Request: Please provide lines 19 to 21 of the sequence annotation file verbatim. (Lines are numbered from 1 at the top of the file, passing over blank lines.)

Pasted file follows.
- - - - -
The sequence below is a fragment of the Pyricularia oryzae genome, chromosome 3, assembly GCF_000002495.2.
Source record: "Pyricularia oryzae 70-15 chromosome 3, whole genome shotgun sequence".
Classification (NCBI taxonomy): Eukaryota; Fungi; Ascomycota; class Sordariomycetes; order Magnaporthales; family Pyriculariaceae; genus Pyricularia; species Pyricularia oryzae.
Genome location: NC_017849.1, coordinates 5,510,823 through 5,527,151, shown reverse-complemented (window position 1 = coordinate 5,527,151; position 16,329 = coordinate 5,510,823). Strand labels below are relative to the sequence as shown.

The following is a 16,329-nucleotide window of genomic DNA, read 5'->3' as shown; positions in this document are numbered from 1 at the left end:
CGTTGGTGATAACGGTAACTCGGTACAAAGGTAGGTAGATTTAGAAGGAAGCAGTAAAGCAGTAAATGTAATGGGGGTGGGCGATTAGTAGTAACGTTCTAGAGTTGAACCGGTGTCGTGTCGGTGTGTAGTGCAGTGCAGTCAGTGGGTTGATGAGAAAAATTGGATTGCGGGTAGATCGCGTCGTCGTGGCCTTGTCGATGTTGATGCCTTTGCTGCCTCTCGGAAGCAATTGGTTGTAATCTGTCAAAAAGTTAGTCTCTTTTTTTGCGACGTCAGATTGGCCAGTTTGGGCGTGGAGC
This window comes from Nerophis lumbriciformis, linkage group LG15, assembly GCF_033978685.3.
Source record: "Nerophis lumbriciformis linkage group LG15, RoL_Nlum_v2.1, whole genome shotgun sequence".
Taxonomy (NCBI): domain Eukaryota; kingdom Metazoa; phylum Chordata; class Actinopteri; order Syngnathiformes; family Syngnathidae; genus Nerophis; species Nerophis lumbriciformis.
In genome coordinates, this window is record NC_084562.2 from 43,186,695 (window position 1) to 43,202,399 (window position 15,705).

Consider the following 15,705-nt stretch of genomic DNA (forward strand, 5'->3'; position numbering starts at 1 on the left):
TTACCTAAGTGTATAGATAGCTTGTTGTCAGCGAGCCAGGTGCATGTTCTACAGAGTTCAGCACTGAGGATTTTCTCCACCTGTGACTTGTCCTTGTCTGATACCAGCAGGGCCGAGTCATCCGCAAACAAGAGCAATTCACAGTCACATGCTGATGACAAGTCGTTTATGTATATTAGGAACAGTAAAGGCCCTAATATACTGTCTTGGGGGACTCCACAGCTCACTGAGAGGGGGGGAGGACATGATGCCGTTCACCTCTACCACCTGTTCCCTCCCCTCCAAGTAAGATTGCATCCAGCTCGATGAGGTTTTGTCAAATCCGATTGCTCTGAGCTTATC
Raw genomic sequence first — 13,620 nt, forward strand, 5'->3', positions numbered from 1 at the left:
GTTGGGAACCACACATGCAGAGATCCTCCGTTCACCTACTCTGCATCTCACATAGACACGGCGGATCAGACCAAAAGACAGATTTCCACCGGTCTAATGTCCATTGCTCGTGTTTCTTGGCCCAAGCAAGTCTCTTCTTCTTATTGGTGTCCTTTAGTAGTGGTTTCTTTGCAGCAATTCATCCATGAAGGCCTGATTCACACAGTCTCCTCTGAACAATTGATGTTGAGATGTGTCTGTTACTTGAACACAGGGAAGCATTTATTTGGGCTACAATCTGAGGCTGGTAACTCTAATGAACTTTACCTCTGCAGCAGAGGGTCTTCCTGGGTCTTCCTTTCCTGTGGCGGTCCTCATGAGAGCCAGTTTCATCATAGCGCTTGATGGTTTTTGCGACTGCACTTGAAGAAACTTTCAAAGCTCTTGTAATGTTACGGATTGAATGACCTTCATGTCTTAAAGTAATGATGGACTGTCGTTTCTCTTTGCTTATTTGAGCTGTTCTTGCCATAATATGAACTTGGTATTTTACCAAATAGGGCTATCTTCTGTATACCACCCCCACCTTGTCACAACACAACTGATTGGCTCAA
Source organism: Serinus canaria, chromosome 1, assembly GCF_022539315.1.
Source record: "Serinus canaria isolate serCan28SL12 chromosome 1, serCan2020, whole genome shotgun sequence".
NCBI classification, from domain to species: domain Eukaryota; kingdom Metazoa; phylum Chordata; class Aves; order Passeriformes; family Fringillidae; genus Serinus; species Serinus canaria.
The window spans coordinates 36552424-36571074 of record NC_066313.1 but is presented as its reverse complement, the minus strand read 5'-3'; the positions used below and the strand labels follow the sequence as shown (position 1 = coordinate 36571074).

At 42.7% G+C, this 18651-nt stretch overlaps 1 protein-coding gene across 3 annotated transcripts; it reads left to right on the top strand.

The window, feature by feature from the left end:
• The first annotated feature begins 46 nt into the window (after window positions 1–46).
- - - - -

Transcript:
At 42.7% G+C, this 18651-nt stretch overlaps 1 protein-coding gene across 3 annotated transcripts; it reads left to right on the top strand.

The window, feature by feature from the left end:
• The first annotated feature begins 46 nt into the window (after window positions 1–46).